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  • Joe Orabona, EA

What to Expect When you're Expecting COVID Relief

If you’ve been at all following the news, you’ve likely heard that Congress has finally agreed to a new COVID relief package that was signed by President Trump.


As we have been following the news this past week I have written, deleted, and rewritten this blog at least 4 times, trying to keep up with all the changes. Now that Trump has signed the bill I am posting this blog with the items that are most likely to affect you in 2021.



Stimulus Checks

The main thing that everyone has been waiting to hear about.


The eligibility guidelines appear the same, but the dollar amounts have changed. Instead of $1200 for an individual or $2400 for a married couple the stimulus will be $600 per person. The per person amount also covers children. So, while the $1200 people got initially has been cut in half, the $500 that people got in the first round for a dependent has been increased by $100. These payments are also expected to show up fast. With the first round some people waited months. Since the system is already in place, Secretary Mnuchin said they may begin distributing payments as early as next week.


Unemployment

We will also be seeing a return of the enhanced unemployment payments. Over the summer people who were claiming unemployment from March through the end of July we are receiving an extra $600 per week as part of their benefits. What will be coming back is going to be an additional $300 per week for people claiming unemployment benefits.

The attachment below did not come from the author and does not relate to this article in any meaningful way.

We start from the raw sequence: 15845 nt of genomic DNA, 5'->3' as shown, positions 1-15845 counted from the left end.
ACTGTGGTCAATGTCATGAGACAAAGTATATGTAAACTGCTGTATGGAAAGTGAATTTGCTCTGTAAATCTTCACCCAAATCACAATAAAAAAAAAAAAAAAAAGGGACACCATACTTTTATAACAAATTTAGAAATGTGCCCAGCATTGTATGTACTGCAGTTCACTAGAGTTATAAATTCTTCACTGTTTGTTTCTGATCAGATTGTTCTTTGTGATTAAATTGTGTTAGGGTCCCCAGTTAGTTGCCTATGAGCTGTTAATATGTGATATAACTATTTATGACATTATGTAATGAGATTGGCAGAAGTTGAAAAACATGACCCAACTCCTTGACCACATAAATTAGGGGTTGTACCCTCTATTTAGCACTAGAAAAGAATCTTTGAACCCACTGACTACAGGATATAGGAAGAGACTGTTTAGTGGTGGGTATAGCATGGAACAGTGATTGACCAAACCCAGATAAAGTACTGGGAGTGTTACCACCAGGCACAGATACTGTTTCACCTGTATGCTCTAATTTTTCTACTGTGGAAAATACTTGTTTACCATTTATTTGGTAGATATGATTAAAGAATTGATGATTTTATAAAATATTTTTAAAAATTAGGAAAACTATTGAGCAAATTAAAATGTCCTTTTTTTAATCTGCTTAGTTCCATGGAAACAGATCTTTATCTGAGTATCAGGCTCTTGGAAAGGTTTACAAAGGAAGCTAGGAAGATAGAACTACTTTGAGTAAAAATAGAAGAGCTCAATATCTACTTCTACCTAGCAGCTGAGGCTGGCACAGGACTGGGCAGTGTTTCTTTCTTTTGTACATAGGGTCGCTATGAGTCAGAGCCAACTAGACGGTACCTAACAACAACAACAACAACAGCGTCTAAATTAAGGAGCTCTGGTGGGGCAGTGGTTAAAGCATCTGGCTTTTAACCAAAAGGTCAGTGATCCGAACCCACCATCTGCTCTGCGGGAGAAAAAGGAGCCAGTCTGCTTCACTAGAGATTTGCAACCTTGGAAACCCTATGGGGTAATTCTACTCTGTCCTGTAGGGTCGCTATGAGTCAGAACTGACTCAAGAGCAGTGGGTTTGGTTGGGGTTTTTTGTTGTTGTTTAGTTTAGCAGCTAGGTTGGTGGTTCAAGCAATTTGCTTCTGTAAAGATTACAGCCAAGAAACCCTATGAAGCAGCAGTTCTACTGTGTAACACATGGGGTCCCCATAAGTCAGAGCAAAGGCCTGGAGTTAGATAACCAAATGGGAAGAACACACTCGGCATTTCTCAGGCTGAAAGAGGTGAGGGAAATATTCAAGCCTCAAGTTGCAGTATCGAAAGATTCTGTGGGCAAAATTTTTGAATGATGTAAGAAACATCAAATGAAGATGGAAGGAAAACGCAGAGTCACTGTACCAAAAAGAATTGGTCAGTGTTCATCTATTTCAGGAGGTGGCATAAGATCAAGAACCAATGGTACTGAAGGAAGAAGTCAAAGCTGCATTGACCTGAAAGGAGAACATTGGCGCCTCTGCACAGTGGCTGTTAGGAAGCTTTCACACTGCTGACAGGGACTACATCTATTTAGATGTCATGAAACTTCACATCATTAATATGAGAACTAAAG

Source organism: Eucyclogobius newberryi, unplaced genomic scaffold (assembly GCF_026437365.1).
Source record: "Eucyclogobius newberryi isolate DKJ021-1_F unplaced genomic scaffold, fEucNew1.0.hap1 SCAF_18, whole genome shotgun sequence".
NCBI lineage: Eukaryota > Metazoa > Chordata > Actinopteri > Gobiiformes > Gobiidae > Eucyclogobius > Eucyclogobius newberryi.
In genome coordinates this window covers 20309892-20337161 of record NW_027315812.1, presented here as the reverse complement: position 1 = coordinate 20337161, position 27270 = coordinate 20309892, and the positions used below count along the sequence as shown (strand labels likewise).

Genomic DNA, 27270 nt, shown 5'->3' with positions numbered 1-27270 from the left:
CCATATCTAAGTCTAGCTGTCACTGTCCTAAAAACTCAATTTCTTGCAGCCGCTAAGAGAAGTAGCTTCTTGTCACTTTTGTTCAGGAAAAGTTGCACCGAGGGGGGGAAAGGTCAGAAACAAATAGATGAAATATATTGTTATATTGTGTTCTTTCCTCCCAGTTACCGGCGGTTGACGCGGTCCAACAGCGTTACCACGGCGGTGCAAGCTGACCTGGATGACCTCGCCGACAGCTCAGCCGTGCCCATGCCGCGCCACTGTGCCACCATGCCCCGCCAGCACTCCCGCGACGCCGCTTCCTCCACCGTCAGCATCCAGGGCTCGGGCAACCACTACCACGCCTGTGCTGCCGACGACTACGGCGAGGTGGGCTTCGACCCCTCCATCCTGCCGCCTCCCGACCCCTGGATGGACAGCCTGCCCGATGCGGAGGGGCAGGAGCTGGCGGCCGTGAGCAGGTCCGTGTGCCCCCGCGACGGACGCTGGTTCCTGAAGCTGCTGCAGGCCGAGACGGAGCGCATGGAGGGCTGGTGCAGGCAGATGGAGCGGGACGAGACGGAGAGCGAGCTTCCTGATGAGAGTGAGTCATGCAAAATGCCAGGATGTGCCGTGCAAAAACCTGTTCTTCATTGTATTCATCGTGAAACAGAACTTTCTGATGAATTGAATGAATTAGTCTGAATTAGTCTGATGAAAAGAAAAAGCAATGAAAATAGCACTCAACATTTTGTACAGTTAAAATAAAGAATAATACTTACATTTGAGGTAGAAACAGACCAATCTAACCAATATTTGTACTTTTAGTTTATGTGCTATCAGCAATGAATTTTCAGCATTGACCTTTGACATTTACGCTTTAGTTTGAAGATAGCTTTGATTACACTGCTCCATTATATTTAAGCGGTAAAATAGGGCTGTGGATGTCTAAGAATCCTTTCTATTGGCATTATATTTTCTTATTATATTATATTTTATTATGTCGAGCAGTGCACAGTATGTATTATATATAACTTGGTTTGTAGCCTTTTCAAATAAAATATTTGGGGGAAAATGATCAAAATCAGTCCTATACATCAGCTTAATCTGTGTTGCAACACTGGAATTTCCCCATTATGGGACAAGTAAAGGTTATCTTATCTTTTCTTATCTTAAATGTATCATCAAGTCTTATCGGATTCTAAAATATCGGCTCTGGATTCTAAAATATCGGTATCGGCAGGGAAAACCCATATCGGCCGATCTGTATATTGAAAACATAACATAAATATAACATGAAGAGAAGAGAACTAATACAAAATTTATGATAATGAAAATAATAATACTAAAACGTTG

PPP

An additional round of funding for the PPP program is also part of the stimulus bill. The original program stopped taking applications at the beginning of August. Once this is in place first-, and second-time borrowers will have an opportunity to get a loan if they meet certain conditions. The bill is also supposed to include streamline procedures for forgiveness of loans under $150,000. One aspect of the PPP program that I have talked about both on here and during radio interviews is the deductibility of expenses that were paid for with PPP funds. Since April, the IRS has taken the position that those expenses would not be deductible. Many others and I believe that the IRS is wrong about this. We believe that it is both against the intent of Congress and opposed to the actual wording of the legislation. If the IRS were always right about everything then we wouldn’t have a tax court. Not only would we not have a tax court, but the IRS wouldn’t lose as often as they do at tax court. There may be some restrictions in place, so will need to wait for the final bill to know how this is going to be implemented. But there should be a provision in there about deducting expenses paid for with forgiven keeping your funds.


$2,000 One Time Payments?

The House is voting today on the hotly debated $2,000 stimulus payments- which is predicted to be blocked in the Senate. We will keep you posted as things move forward with this.


Joseph Orabona III, EA

Vector Tax & Accounting LLC

576 Elm St.

Windsor Locks, CT 06096

(860) 580-5183

info@vectortax.com

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